But the good news is the U.S. did add 266,000 jobs in November, vs. the 187,000, which was much higher than expected. Manufacturing also bounced back adding 54,000 workers after the 43,000 decline the previous month reflecting General Motors employees returning back to work. Drilling into the numbers even more, which is very telling, shows that within manufacturing alone, jobs in motor vehicles and parts climbed by 41,000 this past month.

But if you’re a numbers person, the overall sector has softened by reporting purposes, but it is still stronger than 2016, which helped to propel the president’s election. And if you examine the numbers further it appears the U.S. is fending off the global manufacturing crises despite the trade tensions.

So you may be wondering, what should we do with this information? If you are manufacturer you should be cautious, and perhaps take a somewhat optimistic approach to your 2020 planning.

ISM’s data is showing a growing economy. Interestingly, many of the same challenges manufacturers faced this year may persist in 2020. But as I see it, perhaps the really good news though is that some of them may begin to lesson over time as the political climate changes after the presidential election one way or the other.

What’s more, if history is any indication, it’s hard to know when these corrections will happen, but as an optimist, I like to believe that manufacturing can do anything.

What’s more, cash flow planning is going to be really important. And depending on your sector, you may need to take a second or third look at your capital spend plans for the next year based on what trends you’re seeing.

But this is where I think you need to be looking at the whole, not the parts. How can technology help you streamline? How can it help you do business smarter? How can you upskill? I always say when the economy gets tough, manufacturers (like construction companies) get tougher. It’s time to hunker down and really look at your people, processes, and technology. During times of economic contraction, we need to lean on technology to help us do more with less.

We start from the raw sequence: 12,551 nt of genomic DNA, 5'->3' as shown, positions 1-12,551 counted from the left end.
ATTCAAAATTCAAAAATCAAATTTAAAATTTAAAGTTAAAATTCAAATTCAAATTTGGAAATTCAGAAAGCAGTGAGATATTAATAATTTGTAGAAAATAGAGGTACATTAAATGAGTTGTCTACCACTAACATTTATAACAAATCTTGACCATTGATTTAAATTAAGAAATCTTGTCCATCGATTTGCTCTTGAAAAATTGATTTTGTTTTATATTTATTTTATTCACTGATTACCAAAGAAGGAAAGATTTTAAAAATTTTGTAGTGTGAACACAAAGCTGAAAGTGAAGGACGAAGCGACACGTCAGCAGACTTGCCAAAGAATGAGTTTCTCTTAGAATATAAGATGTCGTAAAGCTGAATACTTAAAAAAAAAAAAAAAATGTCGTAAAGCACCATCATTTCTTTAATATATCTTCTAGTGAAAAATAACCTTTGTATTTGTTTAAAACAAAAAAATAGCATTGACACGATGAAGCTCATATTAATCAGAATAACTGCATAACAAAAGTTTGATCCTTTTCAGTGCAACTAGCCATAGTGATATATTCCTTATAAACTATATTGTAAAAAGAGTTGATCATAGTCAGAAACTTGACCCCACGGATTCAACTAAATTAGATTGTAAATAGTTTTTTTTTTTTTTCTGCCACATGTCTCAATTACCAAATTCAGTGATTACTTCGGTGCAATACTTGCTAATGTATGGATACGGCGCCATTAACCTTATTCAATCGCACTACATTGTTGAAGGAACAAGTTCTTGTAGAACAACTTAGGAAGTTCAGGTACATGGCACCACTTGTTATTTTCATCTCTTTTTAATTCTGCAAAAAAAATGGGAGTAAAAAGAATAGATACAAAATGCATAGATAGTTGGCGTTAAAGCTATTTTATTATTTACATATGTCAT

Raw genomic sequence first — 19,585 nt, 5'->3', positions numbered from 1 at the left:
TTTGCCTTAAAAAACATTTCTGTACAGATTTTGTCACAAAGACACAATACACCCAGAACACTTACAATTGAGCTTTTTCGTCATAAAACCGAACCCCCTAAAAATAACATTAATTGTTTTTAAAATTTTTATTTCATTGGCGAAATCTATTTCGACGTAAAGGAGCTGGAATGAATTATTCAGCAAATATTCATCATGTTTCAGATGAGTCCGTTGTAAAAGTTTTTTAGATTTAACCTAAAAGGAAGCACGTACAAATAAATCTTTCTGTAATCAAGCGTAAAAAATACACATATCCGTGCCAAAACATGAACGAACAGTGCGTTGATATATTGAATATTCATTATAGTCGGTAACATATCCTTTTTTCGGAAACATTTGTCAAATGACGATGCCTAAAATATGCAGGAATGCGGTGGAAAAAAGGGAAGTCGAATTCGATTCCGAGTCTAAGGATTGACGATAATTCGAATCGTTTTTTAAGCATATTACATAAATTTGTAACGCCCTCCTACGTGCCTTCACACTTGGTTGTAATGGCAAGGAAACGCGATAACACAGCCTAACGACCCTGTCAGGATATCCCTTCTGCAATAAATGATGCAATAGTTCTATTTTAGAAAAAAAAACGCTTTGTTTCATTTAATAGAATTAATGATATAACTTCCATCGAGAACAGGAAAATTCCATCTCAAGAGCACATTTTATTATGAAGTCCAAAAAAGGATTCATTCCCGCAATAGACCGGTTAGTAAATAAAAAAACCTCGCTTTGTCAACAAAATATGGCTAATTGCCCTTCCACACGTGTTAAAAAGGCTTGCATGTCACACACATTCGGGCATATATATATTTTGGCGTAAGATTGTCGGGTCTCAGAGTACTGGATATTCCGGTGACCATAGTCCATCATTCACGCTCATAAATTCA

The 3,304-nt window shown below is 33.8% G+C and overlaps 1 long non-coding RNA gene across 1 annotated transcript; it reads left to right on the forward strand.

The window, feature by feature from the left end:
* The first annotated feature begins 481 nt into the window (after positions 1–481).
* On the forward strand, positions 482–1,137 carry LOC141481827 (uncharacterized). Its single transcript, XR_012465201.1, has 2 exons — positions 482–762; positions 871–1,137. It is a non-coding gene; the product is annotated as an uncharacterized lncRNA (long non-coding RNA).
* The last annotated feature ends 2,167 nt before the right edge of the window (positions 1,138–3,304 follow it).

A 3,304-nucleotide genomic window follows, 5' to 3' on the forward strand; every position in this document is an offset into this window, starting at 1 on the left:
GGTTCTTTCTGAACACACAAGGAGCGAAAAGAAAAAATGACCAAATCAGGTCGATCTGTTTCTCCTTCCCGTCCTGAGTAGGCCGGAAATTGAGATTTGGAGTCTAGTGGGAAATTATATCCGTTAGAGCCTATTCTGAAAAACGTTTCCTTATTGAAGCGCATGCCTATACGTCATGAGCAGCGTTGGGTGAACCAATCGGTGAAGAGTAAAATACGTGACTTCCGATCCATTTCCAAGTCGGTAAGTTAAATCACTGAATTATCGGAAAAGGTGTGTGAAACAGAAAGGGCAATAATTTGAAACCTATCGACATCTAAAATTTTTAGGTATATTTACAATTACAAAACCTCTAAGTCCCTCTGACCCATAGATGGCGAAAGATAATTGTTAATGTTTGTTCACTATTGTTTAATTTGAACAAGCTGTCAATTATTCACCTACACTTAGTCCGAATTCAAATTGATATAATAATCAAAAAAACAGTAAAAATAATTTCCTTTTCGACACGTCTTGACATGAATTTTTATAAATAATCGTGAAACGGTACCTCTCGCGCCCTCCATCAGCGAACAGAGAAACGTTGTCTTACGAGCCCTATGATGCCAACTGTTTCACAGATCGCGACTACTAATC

And you need to have the right vision and with vision is optimism and that means anything is possible. Manufacturers already suffered a terrible downturn. Thus, as leaders, you shouldn’t be fearful of the future or think it’s all doom and gloom.

There are also some really exciting things going on in manufacturing right now and that is why I am feeling very optimistic about what the future holds and looking forward to 2020.

Let’s take a quick look at a few innovative startups that are influencing the manufacturing space I and I talked about these companies on The Peggy Smedley Show.

One company is Fortify, which was founded by Randall Erb and Joshua Martin after they spent a lot of time researching composite 3D printing during their time at Northeastern University in Boston, Mass.